Author Topic: Buying vs Making Mozzarella; Cost and Time implications  (Read 6223 times)

0 Members and 1 Guest are viewing this topic.

Mal

  • Guest
Re: Buying vs Making Mozzarella; Cost and Time implications
« Reply #60 on: February 16, 2013, 03:23:47 PM »
Also you'd lose too much calcium in the whey if you were using just cultures. Which would not be conducive to a strong curd.


Offline TXCraig1

  • Registered User
  • Posts: 10639
  • Location: Houston, TX
Re: Buying vs Making Mozzarella; Cost and Time implications
« Reply #61 on: February 16, 2013, 03:28:00 PM »
I don't think cultures are the primary coagulating agent in a mozzarella make. Surely the aim is a mild cheese not a lactic one?

It is in that case - just another way to get there - probably preferred by folks who want everything as natural as possible.

It has nothing to do with correcting for pasteurization of the milk however. It's not a process that can be reversed. Pasteurization damages the proteins in the milk which causes the curds to be smaller; this is why pasteurized milk does not work as well as raw. UHT pasteurized milk will not work at all for cheese because the proteins are too denatured.
I love pigs. They convert vegetables into bacon.

Mal

  • Guest
Re: Buying vs Making Mozzarella; Cost and Time implications
« Reply #62 on: February 16, 2013, 03:31:27 PM »
But if you look at the kit/method that Bob links to, it includes rennet. Or are we talking about something else here?
I've never heard of a culture-only mozzarella make.
« Last Edit: February 16, 2013, 03:37:37 PM by Mal »

Offline henkverhaar

  • Registered User
  • Posts: 59
Re: Buying vs Making Mozzarella; Cost and Time implications
« Reply #63 on: February 16, 2013, 04:17:47 PM »
I don't think cultures are the primary coagulating agent in a mozzarella make. Surely the aim is a mild cheese not a lactic one?
As far as I remember mozzarella is made from a sour milk base. Most current (home) recipes call for citric acid - but not enough to curdle the milk (if you do that, you get an acid-curdled cheese, like a paneer) - and lactic acid could also be used, but traditionally, a bacterially-soured milk was used.

Offline TXCraig1

  • Registered User
  • Posts: 10639
  • Location: Houston, TX
Re: Buying vs Making Mozzarella; Cost and Time implications
« Reply #64 on: February 16, 2013, 04:23:21 PM »
But if you look at the kit/method that Bob links to, it includes rennet. Or are we talking about something else here?
I've never heard of a culture-only mozzarella make.

Yor're right. I guess it just replaces the citric acid.
I love pigs. They convert vegetables into bacon.

Offline henkverhaar

  • Registered User
  • Posts: 59
Re: Buying vs Making Mozzarella; Cost and Time implications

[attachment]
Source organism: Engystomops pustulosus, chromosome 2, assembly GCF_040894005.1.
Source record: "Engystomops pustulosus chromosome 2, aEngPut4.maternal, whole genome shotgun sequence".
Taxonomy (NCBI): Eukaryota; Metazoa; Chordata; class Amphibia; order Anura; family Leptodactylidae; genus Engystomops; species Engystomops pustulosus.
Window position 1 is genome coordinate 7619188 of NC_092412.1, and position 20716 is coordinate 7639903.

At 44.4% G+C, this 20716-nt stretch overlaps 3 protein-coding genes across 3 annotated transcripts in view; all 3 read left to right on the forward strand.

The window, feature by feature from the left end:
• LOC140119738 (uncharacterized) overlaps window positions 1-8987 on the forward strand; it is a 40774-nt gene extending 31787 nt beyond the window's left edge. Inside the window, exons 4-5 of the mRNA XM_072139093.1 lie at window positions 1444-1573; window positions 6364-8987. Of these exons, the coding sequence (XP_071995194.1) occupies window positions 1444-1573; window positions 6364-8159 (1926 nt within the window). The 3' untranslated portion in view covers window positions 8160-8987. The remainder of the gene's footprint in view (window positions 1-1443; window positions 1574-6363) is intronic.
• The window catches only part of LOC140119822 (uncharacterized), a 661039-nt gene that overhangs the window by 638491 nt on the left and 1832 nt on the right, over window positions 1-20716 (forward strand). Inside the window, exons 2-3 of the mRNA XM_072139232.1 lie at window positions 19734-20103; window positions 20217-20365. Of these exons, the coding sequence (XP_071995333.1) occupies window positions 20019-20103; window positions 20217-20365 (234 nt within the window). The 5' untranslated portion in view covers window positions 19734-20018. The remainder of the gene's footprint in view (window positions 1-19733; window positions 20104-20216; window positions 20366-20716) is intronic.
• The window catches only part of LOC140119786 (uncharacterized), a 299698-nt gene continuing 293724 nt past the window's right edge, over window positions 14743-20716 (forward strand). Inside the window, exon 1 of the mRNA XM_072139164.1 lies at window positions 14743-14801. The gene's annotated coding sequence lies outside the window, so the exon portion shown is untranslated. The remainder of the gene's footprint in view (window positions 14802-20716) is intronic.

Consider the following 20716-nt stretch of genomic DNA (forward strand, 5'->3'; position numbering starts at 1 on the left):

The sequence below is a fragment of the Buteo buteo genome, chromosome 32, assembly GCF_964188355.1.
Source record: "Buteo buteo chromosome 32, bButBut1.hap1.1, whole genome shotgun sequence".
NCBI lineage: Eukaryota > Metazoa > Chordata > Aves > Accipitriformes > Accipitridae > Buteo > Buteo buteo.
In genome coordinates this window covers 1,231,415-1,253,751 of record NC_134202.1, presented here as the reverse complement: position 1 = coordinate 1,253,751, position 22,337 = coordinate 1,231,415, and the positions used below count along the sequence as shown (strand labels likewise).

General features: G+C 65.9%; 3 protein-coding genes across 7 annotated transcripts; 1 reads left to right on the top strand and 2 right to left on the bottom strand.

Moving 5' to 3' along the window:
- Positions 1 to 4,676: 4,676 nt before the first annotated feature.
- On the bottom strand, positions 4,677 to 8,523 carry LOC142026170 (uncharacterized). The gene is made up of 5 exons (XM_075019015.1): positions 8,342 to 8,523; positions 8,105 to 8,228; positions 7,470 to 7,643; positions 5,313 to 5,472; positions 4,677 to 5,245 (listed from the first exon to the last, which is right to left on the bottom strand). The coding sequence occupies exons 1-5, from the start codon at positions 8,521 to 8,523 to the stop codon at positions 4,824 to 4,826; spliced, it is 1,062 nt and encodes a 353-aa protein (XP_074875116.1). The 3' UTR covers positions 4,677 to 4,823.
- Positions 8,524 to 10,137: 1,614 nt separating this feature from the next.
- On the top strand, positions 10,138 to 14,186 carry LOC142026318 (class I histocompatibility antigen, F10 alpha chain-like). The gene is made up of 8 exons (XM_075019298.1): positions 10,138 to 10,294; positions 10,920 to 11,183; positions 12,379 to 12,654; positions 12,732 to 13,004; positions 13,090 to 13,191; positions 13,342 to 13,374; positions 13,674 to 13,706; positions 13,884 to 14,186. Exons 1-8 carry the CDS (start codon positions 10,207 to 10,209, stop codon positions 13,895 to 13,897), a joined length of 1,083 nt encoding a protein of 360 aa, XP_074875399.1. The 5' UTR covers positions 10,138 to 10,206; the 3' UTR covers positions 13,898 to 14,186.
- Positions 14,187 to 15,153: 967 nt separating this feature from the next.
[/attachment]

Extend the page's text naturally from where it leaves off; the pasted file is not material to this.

« Reply #65 on: February 16, 2013, 04:24:27 PM »
Also you'd lose too much calcium in the whey if you were using just cultures. Which would not be conducive to a strong curd.
Which is probably the reason that most recipes call for added calcium chloride...

Offline jeffereynelson

  • Supporting Member
  • *
  • Posts: 1018
  • Location: Los Angeles
Re: Buying vs Making Mozzarella; Cost and Time implications
« Reply #66 on: February 16, 2013, 08:35:34 PM »
I beg to differ - it's dead easy, almost a no-brainer. Ricotta is not really an option though, unless you liberally add milk to the whey - or you make mozz for the entire neighbourhood. Cost-wise though, it's probably not the smart thing to do; in my case, homemade mozz is about 2/3 the cost of store-bought mozz.

Wow- "dead easy, A no brainer"? I can't see how those terms could be applied to making mozzarella, unless you're trying to be insulting. It's not toast. And where do you live that milk costs like $2 a gallon?

Offline Ev

  • Registered User
  • Posts: 1795
  • Age: 57
  • Location: Lancaster Co. Pa.
Re: Buying vs Making Mozzarella; Cost and Time implications
« Reply #67 on: February 16, 2013, 09:08:43 PM »
Wow- "dead easy, A no brainer"? I can't see how those terms could be applied to making mozzarella, unless you're trying to be insulting. It's not toast. And where do you live that milk costs like $2 a gallon?

Actually, it's not that hard to make. Making it good?, well that might be another story. I've made decent mozz from raw milk, but not better than I can buy. Maybe I just need more practice.
 FWIW, I can buy fresh raw milk here for $2.50 a gallon.

Offline norma427

  • Lifetime Member
  • Global Moderator
  • *
  • Posts: 20270
  • Location: Dutch Country, Pa.
    • learningknowledgetomakepizza
Re: Buying vs Making Mozzarella; Cost and Time implications
« Reply #68 on: February 16, 2013, 09:23:35 PM »
I posted about going to a 30 minute mozzarella course at http://www.pizzamaking.com/forum/index.php/topic,10096.msg88072.html#msg88072  with making the mozzarella from raw milk.

I also made raw milk mozzarella with tdeane’s help at Reply 205 http://www.pizzamaking.com/forum/index.php/topic,7561.msg84735.html#msg84735 and the following posts.

I might try to make fresh mozzarella again but my mozzarella really wasn’t as decent as I can purchase. 

Norma
Always working and looking for new information!

Offline Pete-zza

  • Lifetime Member
  • Global Moderator
  • *
  • Posts: 21206
  • Location: Texas
  • Always learning
Re: Buying vs Making Mozzarella; Cost and Time implications
« Reply #69 on: February 16, 2013, 09:41:13 PM »


Online shuboyje

  • Registered User
  • Posts: 1004
  • Location: Detroit
Re: Buying vs Making Mozzarella; Cost and Time implications
« Reply #70 on: February 16, 2013, 10:39:00 PM »
I've spent a lot of time on cheese forums in the past trying to make good mozz from scratch.  Even with my high end pH monitoring equipment from wine making consistency is still hard to come by.  If you can get it, non homogenized milk is a huge plus, path riser or not.  It you start with raw milk you will pasteurize it in the cheese making process, it is the non homogenized aspect of raw milk that is key.  You will also need to add cultures generally used in Swiss cheese production to reduce the residual sugar and help eliminate the over browning that is generally the last hurdle most home makers struggle with.
-Jeff

Offline Tscarborough

  • Lifetime Member
  • Global Moderator
  • *
  • Posts: 3070